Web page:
So, perhaps a little levity might bring this post to an end. According to the Good Housekeeping Institute, when business people are on the loose, the consumer—and, in 2016, the voter—has reason to worry.

In various tests, Good Housekeeping uncovered more than bogus tilapia. It turned out a moisturizing cream sold by Olay for $22 outperformed a competing salon product that cost $350.

Another test of seven shampoos advertised to reduce split ends, involving magnification under microscopes to 700X, found none did.

Could it be: Is Trump using the wrong shampoo?

Well, the money-making shenanigans only continue! The New York State Attorney General recently accused GNC, Target and other retailers of fraud related to sales of herbal supplements advertised for health benefits to the unhealthy consumer. Walgreen was selling ginseng pills said to promote “physical endurance and vitality.” Turns out the pills contained nothing except powdered garlic and rice. 

In the same way, Walmart was offering ginko biloba pills, supposedly filled with a Chinese plant product touted to enhance memory. Sadly, someone making the pills forgot to include ginko biloba. The suspect pills contained powdered radish, powdered wheat and powdered houseplants.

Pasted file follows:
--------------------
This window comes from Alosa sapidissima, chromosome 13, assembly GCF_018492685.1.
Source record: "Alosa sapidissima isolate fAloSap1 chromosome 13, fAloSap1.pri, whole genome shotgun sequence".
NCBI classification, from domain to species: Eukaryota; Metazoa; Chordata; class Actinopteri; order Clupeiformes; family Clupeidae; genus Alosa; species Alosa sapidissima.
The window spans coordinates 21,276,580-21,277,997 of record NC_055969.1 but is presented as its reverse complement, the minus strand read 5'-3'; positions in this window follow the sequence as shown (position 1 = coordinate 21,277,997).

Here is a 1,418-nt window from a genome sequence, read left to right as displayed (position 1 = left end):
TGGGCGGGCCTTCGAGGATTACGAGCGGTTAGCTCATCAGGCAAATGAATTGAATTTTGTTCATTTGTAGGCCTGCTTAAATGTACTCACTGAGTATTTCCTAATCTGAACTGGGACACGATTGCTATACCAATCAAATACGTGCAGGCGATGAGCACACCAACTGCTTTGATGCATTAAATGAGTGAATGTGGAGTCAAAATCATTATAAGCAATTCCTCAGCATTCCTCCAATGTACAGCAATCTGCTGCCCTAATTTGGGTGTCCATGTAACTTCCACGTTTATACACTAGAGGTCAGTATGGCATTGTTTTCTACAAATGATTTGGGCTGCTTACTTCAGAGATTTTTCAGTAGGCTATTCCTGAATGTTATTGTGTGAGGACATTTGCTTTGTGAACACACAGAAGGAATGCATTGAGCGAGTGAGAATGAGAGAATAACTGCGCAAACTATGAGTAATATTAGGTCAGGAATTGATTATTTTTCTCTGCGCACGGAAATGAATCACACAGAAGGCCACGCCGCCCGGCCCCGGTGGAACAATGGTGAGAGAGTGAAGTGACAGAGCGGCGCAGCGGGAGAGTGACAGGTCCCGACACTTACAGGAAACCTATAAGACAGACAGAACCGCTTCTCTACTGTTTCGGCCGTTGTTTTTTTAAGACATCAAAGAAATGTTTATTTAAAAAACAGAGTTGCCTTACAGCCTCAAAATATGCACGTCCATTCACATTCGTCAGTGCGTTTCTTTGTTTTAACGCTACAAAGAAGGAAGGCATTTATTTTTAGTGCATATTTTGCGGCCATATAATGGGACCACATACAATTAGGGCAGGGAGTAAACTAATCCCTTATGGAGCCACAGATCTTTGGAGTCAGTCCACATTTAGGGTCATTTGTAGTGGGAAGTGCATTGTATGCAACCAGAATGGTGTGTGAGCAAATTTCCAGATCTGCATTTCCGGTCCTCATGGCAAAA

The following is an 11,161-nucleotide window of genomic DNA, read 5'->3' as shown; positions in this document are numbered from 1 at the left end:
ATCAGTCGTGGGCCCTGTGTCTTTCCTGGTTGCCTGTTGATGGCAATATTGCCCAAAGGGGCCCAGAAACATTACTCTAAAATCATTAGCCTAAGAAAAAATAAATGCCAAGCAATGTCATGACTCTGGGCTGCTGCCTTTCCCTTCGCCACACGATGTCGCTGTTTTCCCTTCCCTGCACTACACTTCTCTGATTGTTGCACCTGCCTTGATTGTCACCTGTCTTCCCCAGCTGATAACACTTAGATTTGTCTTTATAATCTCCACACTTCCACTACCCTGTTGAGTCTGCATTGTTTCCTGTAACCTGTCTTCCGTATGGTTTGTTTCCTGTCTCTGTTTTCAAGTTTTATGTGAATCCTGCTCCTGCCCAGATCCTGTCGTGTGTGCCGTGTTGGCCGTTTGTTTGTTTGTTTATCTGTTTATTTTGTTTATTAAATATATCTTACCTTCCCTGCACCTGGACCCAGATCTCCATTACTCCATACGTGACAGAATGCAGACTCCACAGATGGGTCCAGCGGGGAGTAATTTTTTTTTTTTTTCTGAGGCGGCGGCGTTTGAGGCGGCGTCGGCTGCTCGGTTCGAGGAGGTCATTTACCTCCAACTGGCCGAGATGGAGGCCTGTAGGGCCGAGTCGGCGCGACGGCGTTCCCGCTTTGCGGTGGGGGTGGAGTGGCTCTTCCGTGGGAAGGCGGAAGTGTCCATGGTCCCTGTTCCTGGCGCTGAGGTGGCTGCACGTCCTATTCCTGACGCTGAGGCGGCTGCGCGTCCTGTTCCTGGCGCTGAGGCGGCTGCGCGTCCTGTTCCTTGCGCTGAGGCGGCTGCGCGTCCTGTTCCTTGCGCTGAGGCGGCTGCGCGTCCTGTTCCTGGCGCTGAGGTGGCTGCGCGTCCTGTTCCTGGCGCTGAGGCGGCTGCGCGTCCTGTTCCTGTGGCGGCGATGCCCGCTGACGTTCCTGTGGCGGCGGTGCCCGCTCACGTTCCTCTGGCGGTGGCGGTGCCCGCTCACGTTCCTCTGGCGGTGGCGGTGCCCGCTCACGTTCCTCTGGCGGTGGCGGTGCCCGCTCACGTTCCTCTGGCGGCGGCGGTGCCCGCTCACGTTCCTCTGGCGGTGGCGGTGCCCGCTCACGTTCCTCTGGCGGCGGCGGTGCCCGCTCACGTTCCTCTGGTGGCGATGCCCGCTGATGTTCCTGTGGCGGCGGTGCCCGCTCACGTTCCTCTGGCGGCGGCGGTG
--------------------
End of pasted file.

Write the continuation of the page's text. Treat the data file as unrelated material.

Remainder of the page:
In other words, the argument that we can trust business people to run the entire world has more than a few gaping holes in it.

Consider, for example, the coal and oil barons who pay for bogus climate denial “science” today. 

Consider the Oklahoma fracking companies, where earthquakes have been one unwelcome side effect. 

Throw in the trawling vessels which drag nets along ocean floors, nets which have scraped bare twenty million square miles of continental shelf. You know: the guys looking for tilapia to harvest—the guys not worried if they devastate an area equal to the land mass of Brazil, Canada, China, Russia and the United States.

In fact, when it comes right down to it, I would argue that Donald Trump is to government what fake ginko biloba pills are to healthful living.

Trump is political “tilapia” for the unwitting restaurant patron.

Maybe it's tilapia. Maybe it's Trump.